Keeping up with regulatory changes is vital to your business. Whether they are born from government action, Medicare, or even from particular payers, staying compliant with the latest regulations is important for clinical and operational reasons as well as for maintaining a healthy revenue cycle.
With rules coming from multiple entities and changes seemingly happening daily, it can become challenging to understand and interpret how you should comply. How you documented a visit or procedure, filed a claim, or reported outcomes last year might be different this year and change yet again the next year. If you don't know the nuances of each payer, then your claims may not be processed correctly and you miss out on full reimbursement. If they are coded or submitted incorrectly, your cash flow will be affected by increased denials and appeals. And it all could ultimately result in disruption to the revenue cycle and a decrease in the money in your pocket.
How can you ensure that when regulatory changes occur, you're properly educated and taking the necessary steps to avoid noncompliance and loss of revenue? Here are 3 ways:
- Assign responsibility. Every facility should have at least one person who is responsible for leading the charge in ensuring compliance—everything from HIPAA regulations to payment changes to different reporting requirements. This person or committee should assume ownership of gathering and communicating regulatory information. It's also important that this person work to not just know, but truly understand new rules so that they can adequately share with the staff what policies and procedures may have to change and how they affect the way you engage patients, other providers, payers, etc. This compliance champion should make it a point to routinely schedule time to learn, review, and discuss current and upcoming regulations.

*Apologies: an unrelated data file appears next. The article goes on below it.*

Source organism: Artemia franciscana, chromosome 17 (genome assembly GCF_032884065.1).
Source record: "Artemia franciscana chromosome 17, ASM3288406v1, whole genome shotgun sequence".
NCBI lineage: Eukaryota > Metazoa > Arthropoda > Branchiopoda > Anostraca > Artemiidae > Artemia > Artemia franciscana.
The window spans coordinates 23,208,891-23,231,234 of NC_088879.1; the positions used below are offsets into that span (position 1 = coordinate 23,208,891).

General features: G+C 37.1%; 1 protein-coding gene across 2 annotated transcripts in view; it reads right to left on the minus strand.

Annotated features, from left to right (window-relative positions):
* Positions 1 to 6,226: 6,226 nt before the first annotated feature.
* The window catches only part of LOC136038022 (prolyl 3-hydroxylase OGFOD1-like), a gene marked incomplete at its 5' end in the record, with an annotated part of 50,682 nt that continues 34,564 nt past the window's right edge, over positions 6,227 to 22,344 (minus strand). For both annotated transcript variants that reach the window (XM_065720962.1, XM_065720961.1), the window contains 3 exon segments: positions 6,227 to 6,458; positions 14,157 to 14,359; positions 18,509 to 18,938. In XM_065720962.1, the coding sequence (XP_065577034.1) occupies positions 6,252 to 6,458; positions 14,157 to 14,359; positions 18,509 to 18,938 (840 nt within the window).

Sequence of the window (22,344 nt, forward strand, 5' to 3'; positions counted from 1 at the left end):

- Actively participate. Professional associations, community groups, conferences and workshops are great ways to learn and share the latest regulatory updates. Active discussions with experts and your peers can help clarify how new rules relate to your specialty and practice. Sharing best practices and experiences with other providers can spark ideas for creating a game plan for your team. Plus, hearing what issues other practices have come across regarding rules and regulations can help you to know what to avoid in your own.
You can also sign up for newsletters and email alerts from numerous entities, including CMS (Medicare/Medicaid), HHS, and even individual payers. These also often have links to additional resources. Podcasts and webinars are other great ways to receive information regarding the complexities of the regulatory changes and how they will affect your revenue cycle presented in a comprehensive way.
- Assemble a strong set of resources. Leverage technology to aid in keeping up with, and complying with, changes in regulations. There are new tools and mechanisms developing that can do it all automatically, too. Automatic charge capture, for example, can populate data like procedure codes straight from its practice management solution, ensuring accurate and up-to-date information. Such technological resources can also flag potential issues and correct them. For example, a computer system can start to recognize the types of denials that come in constantly and create a rule to alter particular circumstances in order to avoid those denials in the future.
We know that the regulatory landscape is constantly changing along with the healthcare industry, and each year brings a new set of changes to adapt to. But we also know that there are ways to mitigate the large undertaking of keeping up with those changes. Develop a plan of action incorporating the three strategies above and you'll not only stay compliant, but also avoid many of the roadblocks that disrupt your revenue cycle processes.